Weighty issues for diet app developers
January 2022, like every January, sees many people planning to diet after indulging on mince pies, mulled wine and seconds of turkey curry. But this year, the traditional time of abstinence involves a technical twist: 2022 is forecast to be the year of the diet app. Developers and their insurers have a lot to chew over when assessing the risks of these products.
One size does not fit all
There is mounting evidence to show that each person's metabolism is different; meaning that generalised approaches towards dieting do not work. Instead, developers are increasingly leveraging consumers' personal health data to provide bespoke diet plans. Like a suit cut in celebration of losing a few pounds around the waistline, diet plans and advice can be tailored to the individual user. These apps sit in the grey area between lifestyle products, that are subject to general product safety requirements, and medical devices, that are tightly regulated.
Red tape measures
To determine whether a diet app should be regulated as a "medical device", developers should assess their product against the definition set out in the Medical Devices Regulations 2002. A "medical device" is a product, "together with any software necessary for its proper application" that is used to diagnose, prevent, monitor, treat or alleviate a disease, or is used to investigate a physiological process. A similar definition applies to products placed on the EU market under Regulation 2017/745 on medical devices. A diet app may fall within the definition if it includes elements that monitor health data such as heart rate or blood sugar levels.
In addition, guidance by the Medicines and Healthcare products Regulatory Agency (the MHRA) is intended to help developers determine whether apps should be regulated as medical devices. According to the guidance, if an app has just one function that is captured by the 2002 Regulations, such as investigating a physiological process, then it should be classified as a medical device. On the other hand, the guidance sets out a list of functions that will not amount to a medical purpose per se, such as allowing users to monitor their "wellbeing" or simply to transmit medical data without changing it.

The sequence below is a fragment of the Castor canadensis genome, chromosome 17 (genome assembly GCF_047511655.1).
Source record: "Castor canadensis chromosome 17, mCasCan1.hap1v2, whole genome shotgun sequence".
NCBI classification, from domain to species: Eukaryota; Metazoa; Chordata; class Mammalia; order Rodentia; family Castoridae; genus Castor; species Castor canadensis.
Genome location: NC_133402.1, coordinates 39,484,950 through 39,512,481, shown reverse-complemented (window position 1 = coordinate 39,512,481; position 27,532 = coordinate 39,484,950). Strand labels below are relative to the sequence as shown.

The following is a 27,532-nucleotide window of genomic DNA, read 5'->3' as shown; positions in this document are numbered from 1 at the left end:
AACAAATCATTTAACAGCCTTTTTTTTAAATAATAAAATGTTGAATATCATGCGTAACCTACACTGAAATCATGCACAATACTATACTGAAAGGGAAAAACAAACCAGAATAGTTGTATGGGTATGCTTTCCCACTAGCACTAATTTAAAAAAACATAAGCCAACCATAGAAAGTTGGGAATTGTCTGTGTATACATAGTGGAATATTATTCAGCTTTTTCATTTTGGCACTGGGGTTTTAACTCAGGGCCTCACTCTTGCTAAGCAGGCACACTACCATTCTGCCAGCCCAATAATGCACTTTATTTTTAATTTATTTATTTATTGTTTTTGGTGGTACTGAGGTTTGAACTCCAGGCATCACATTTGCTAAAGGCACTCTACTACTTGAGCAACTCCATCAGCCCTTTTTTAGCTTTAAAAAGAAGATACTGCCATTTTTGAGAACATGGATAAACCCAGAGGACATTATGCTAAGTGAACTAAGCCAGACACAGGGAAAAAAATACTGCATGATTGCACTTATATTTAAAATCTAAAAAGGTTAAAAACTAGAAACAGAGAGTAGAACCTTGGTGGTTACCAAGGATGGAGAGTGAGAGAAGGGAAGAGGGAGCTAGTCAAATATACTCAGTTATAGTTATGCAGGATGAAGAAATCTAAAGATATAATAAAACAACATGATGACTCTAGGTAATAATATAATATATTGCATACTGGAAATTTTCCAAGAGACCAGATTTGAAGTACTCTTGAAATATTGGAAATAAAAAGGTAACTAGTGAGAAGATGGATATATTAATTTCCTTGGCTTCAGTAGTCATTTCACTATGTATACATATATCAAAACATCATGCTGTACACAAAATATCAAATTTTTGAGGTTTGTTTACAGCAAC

Establishing whether an app is a medical device is only part of the battle. App developers may also want to provide users with dietary advice, to complement the app's other functions and improve users' health.
However, developers should be aware of the risks associated with offering unqualified professional advice. Users could act upon advice in a way that adversely affects them, which could provide the basis for litigation. Developers should consider choosing to provide the service via clinicians or registered healthcare professionals.
Developers who market their products with claims that users will receive advice from "dietitians" should ensure that the advisers are qualified and registered as such. In the UK, "dietitian" is a professional title that is protected by law. "Dietitians" are held to high standards under the Health Professions Order 2001, by the Health & Care Professions Council (HCPC) and the British Dietetic Association (BDA).
The risk of losing more than a few pounds
Developers whose apps should be classified as medical devices but fail to seek registration of the product are at risk of investigation by the MHRA, and financial or criminal penalties.
Claimants could also bring claims under the Consumer Protection Act 1987, alleging that a defect in the app caused an injury. This could arise where an app fails to deliver correct data on a user's health, such as based on calculations combining exercise and physiological readings, and the user acts on the data in such a way that their health is affected.
The scope of apps that can target the dietary and healthcare market ranges from fitness trackers that monitor exercise and calorie intake, through to those that analyse physiological data such as glucose levels and blood pressure, accompanied by professional and bespoke nutritional advice.
Judging the difference between what is a mere lifestyle app and what should in fact be a regulated medical product or service can be difficult. In a booming market, the developers who get it right can look forward to making a healthy profit.